Once I got back to California, I knew I needed an upgrade – but there was no way I was looking at an OEM-spec “upgrade” after my previous experience.

That’s when I found big brake kits. I debated between Stoptech or Powerbrake. I went with Powerbrake because of numerous friends running them and they had nothing but good things to say. They also have an impressive background and involvement in outfitting Dakar Rally vehicles overseas, partnered with Toyota builds. I didn’t think it was possible to find a braking solution better than OEM but I needed something to support the weight on the rig.

I installed the Powerbrakes back in 2022 and it was one of the best decisions I made for that build.

Two Years – No Complaints

Long Travel Tacoma Build With BBK

After running the Powerbrake for two years on my 4Runner without a single problem, I Installed them on my Tacoma.

The braking performance over OEM is a night and day difference. The response in the braking system has been dramatically improved. From daily driving to coming down steep grades throughout the Sierra Mountains, I am incredibly confident in their ability to stop on a dime. I drive both of my trucks hard, too.

After two years, I haven’t had any sequel, brake fade, judder, or warped rotors. I haven’t noticed any signs that the brakes need to be serviced either. They have held up great under extreme conditions.

Powerbrake has a heat indication system on the rotors that will change colors depending on how hot the brakes get. I haven’t even made it past the first heat threshold on the rotors – if that tells you anything. I could push these brakes even harder and I doubt they would break a sweat.

They have been solid. I don’t think I’ll ever go back to an OEM system or any other aftermarket system after running this kit.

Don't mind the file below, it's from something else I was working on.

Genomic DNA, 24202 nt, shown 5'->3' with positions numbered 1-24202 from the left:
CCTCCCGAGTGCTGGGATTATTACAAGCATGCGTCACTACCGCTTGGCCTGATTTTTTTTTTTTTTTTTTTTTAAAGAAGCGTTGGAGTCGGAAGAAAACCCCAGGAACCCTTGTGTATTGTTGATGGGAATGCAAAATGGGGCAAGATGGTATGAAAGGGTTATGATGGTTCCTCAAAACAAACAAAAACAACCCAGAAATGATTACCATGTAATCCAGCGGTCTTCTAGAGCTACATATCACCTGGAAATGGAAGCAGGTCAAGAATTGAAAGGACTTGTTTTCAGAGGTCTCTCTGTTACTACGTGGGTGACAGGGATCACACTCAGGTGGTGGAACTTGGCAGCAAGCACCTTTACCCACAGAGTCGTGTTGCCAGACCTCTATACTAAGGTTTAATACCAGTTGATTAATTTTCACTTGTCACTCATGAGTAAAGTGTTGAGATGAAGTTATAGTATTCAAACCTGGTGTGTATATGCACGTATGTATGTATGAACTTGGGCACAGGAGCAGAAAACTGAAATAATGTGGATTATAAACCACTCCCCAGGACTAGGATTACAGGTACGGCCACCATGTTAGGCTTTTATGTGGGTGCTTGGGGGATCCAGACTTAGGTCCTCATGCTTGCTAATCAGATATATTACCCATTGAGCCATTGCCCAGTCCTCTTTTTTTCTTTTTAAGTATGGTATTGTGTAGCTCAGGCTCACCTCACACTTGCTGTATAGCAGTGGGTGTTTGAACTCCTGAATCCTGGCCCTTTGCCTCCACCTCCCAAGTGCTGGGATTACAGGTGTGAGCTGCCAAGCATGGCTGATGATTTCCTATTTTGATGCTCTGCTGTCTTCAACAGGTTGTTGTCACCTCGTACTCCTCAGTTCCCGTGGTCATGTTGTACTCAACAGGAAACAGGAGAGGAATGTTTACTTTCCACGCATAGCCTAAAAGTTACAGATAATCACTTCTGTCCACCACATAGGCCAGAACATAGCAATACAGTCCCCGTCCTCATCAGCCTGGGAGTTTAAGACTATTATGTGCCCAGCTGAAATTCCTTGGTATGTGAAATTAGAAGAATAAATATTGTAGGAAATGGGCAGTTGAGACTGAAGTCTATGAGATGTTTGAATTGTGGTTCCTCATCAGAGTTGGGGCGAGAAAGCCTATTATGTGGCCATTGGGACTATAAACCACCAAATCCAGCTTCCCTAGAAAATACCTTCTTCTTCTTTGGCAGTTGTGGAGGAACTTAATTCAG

When To Upgrade?

Fixing Brakes on Tacoma

Replacing a caliper and lines after a brake line fitting broke off inside the caliper after wheeling out on Gold Lake.

I decided to upgrade to the Powerbrakes for the Tacoma for a few reasons but it all comes down to weight. Some of the heavier mods on the truck include the GFC camper, 37″ Yoko M/Ts, and like most builds, full steel armor throughout. The last time I weighed my rig it was almost 6000 pounds which puts me right at max payload. My 2015 DCSB was due for a brake upgrade so when I was faced with the decision, I knew the answer was Powerbrake.

If you know your curb weight, just add the weight you have in mods to your curb weight. That will give you the GVW. If you want an easy way to calculate everything, just head over to the GVWR and payload calculator. It’s designed for off-road and overland builds. Just enter in your modification weight and then compare that against your exact year/make/model GVWR and max-payload. It’s a cool tool for anyone looking to understand the exact weight of their build. 

So when should you upgrade to a big brake kit? 

It’s all personal preference but you should start considering it when your brakes fade, you run 35″+ tires or you’re pushing into a high max payload number with heavy mods. It dramatically improves daily driving as well.

Let’s take a look at the top reasons you might want to upgrade your OEM setup.

1. Vehicle Weight

Long Travel 2nd Gen Tacoma

We already touched on vehicle weight quite a bit, however, this is the most important area to focus on. Modifications can add up fast. If you don’t pay attention to it, you can end up with a heavy build over time.